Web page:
Most of the time we are in control of our moods, rather than our moods being in control of us. One of the main things that we learn as we get older is not simply to damp down our emotional reactions, but to make them “contextually relevant:” we produce the right emotional response for the right situation. Yet we also know that there are exceptions: times when our emotions over-run any attempts at our control.
Second, we all know that sleep deprivation can be a Bad Thing. It is known to impair a range of mental and physical activities, including immune function, metabolic control and many cognitive processes, including learning and memory.
It has long been suspected that sleep deprivation can have significant effect on mood. Many of us feel irritable and distractible if we haven’t slept enough, and you may have had the experience of being up all night and feeling a little bit “high” in the morning. It has also been known for centuries that mood disorders are very commonly associated with sleep disturbances, and sleep disturbance is often the first sign that someone with mood problems is running into trouble. So mood and sleep must be linked in some way.
Despite these common observations, there has never been that much empirical evidence for the impact of sleep deprivation on mood, and in particular the effects of sleep deprivation on the brain.
An important new study by researchers from Harvard Medical School and the University of California at Berkeley has just been published in the journal Current Biology, and it is beginning to fill in some of the gaps in our knowledge.
The amygdala is known to be involved in processing of emotionally salient information, particularly unpleasant or aversive stimuli. In mature individuals, the emotional centers of the brain are usually controlled and modulated by an array of connected systems, mainly in the frontal regions of the brain. One particularly important part of the frontal lobes that is involved in controlling the amygdala is the medial-prefrontal cortex (MPFC). Under normal conditions the MPFC is supposed to exert an inhibitory, top-down control of the amygdala, so that we only generate appropriate emotional responses.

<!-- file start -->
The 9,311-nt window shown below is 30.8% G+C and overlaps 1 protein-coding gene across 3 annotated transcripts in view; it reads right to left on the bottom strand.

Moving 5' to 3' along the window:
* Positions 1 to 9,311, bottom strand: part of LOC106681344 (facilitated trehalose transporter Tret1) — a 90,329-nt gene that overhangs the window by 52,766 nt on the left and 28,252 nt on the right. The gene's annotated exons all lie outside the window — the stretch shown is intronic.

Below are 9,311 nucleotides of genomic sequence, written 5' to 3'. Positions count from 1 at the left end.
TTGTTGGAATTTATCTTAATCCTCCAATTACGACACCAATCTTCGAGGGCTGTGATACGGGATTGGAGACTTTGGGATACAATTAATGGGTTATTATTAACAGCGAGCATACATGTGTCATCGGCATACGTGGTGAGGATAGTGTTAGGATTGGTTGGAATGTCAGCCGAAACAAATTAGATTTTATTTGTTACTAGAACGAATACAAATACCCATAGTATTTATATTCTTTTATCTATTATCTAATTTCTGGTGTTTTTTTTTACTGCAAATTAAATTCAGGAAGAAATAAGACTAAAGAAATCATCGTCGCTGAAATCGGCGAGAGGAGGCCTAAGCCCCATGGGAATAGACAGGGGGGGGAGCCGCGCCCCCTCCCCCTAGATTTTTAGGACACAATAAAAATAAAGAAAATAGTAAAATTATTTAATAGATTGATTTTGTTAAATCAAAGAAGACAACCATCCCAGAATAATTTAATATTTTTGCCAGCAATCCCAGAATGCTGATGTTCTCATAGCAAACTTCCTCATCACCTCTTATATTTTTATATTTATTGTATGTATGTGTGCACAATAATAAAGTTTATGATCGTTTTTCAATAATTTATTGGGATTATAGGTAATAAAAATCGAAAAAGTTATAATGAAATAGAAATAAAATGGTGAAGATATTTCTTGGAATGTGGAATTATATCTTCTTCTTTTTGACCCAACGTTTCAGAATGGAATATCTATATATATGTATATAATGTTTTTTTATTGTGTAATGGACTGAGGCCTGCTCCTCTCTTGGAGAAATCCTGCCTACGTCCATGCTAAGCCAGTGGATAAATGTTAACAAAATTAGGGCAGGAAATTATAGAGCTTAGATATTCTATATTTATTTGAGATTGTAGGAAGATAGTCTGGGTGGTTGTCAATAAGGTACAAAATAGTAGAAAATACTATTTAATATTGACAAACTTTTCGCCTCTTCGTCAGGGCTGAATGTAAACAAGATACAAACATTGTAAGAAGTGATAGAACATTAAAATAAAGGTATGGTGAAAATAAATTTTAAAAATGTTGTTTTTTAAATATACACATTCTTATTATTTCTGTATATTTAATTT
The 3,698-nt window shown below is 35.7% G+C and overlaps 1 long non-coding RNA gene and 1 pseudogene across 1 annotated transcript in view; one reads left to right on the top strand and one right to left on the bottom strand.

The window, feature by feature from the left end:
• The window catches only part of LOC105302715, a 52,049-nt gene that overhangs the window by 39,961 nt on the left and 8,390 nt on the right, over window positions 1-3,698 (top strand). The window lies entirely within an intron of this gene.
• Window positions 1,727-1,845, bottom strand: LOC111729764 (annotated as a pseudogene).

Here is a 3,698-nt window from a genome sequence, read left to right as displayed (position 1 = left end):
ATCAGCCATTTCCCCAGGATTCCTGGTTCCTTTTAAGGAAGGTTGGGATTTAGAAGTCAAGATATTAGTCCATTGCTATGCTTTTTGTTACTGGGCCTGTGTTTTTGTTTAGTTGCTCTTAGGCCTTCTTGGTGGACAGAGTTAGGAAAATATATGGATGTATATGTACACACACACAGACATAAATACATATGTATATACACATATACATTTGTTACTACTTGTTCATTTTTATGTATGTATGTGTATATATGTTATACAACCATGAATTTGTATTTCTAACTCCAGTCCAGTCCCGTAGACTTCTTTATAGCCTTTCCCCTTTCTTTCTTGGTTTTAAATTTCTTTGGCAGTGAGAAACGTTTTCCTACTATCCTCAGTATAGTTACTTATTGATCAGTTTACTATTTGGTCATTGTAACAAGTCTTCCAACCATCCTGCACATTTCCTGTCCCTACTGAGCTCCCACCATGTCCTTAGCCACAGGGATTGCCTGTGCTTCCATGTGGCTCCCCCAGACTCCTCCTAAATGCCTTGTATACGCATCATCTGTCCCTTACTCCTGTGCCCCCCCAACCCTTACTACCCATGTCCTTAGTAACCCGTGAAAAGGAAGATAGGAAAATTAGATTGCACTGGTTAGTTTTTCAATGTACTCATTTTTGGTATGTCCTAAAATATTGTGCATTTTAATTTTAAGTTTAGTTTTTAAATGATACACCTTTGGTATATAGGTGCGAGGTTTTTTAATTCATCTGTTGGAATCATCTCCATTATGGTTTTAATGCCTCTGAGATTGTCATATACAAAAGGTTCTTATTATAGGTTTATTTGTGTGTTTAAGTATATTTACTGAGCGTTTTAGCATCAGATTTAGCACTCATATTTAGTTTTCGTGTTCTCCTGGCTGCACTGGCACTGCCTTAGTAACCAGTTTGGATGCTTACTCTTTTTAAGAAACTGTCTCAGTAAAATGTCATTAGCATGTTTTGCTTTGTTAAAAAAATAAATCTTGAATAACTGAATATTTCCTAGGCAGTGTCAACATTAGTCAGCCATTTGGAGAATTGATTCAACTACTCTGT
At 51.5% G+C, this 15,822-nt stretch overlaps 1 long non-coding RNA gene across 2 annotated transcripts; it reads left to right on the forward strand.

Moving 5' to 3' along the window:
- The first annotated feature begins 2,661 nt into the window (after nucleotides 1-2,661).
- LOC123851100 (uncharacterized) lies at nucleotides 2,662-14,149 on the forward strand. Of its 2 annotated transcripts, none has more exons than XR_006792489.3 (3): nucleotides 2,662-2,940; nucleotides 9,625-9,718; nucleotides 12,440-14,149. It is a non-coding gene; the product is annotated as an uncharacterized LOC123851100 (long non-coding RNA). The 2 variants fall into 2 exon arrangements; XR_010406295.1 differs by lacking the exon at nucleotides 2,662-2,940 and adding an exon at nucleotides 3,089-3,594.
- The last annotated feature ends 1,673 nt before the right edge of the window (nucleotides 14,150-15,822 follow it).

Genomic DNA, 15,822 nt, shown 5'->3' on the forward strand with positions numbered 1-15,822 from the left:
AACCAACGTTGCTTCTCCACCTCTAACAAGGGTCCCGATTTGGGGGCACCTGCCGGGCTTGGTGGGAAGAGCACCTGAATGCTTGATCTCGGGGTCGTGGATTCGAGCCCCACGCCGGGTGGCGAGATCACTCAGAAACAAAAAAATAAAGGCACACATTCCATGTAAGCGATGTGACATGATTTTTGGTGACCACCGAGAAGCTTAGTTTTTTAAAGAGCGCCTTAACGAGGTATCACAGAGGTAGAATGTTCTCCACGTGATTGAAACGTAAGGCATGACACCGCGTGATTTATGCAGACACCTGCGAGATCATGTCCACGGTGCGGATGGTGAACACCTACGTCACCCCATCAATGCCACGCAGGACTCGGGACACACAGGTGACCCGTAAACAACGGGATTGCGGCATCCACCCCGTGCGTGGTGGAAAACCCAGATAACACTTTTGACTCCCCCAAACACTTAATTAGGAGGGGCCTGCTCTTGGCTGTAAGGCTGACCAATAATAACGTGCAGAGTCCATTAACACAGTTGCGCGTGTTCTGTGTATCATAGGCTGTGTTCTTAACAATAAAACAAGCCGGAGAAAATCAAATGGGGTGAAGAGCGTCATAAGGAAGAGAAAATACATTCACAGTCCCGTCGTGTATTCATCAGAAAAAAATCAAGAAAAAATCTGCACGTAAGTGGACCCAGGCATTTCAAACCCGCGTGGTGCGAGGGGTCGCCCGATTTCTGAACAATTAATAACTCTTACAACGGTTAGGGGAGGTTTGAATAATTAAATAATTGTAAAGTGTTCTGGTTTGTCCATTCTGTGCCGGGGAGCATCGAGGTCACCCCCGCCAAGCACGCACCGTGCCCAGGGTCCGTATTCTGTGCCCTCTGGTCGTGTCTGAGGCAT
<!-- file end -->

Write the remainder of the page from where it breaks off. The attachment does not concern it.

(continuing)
The scientists worked with 35 volunteers who were deprived of sleep for 35 hours. Blood flow can be used to deduce which specific regions of the brain are active. The researchers used functional magnetic resonance imaging (fMRI) to examine the blood flow – and therefore activity - in the brains of the volunteers in real time, both during and after sleep deprivation.
After going without sleep, the participants were asked to look at images that were designed to trigger angry or sad emotional responses. The investigators discovered that the amygdala showed 60% higher reactions to the images compared with people who are not sleep-deprived.
This is an extraordinarily large effect and implies that sleep deprivation knocks out the normal control mechanisms in the frontal lobes so that the sleep-deprived brain reverts to a more primitive pattern of activity. As a result we become unable to put emotional experiences into context and produce controlled, appropriate responses.
If we needed any more reasons to get a good night’s sleep, this one is very powerful. It also re-iterates something very important: if you or a loved one have had problems with mood, anger or anxiety, it is essential to watch your sleep pattern. Any change may be a harbinger or trouble, and is an excellent early warning that you or they need a hand to make sure that things stay on an even keel.
"Your brain shall be your servant instead of your master, you will rule it instead of allowing it to rule you.”
--Charles E. Popplestone (American Author of Every Man a Winner, 1936)
“Control your emotions or they will control you”
“For the uncontrolled there is no wisdom, nor for the uncontrolled is there the power of concentration; and for him without concentration there is no peace. And for the unpeaceful, how can there be happiness?”
--Bhagavad Gita (Ancient and Sacred Sanskrit Poem Incorporated into the Mahabharata)
“He who controls others may be powerful, but he who has mastered himself is mightier still.”
--Lao Tzu (Obscure Chinese Philosopher, Founder of Taoism and Alleged Author of the Tao-Te Ching, c. 604-c. 531 B.C.E.)
“ . . . let every man be swift to hear, slow to speak, slow to wrath.”
--The Bible, James 1:19
“When angry, count ten before you speak; if very angry, a hundred.”
--Thomas Jefferson (American Writer, Philosopher, Politician and, from 1801-1809, 3rd President of the United States, 1743-1826)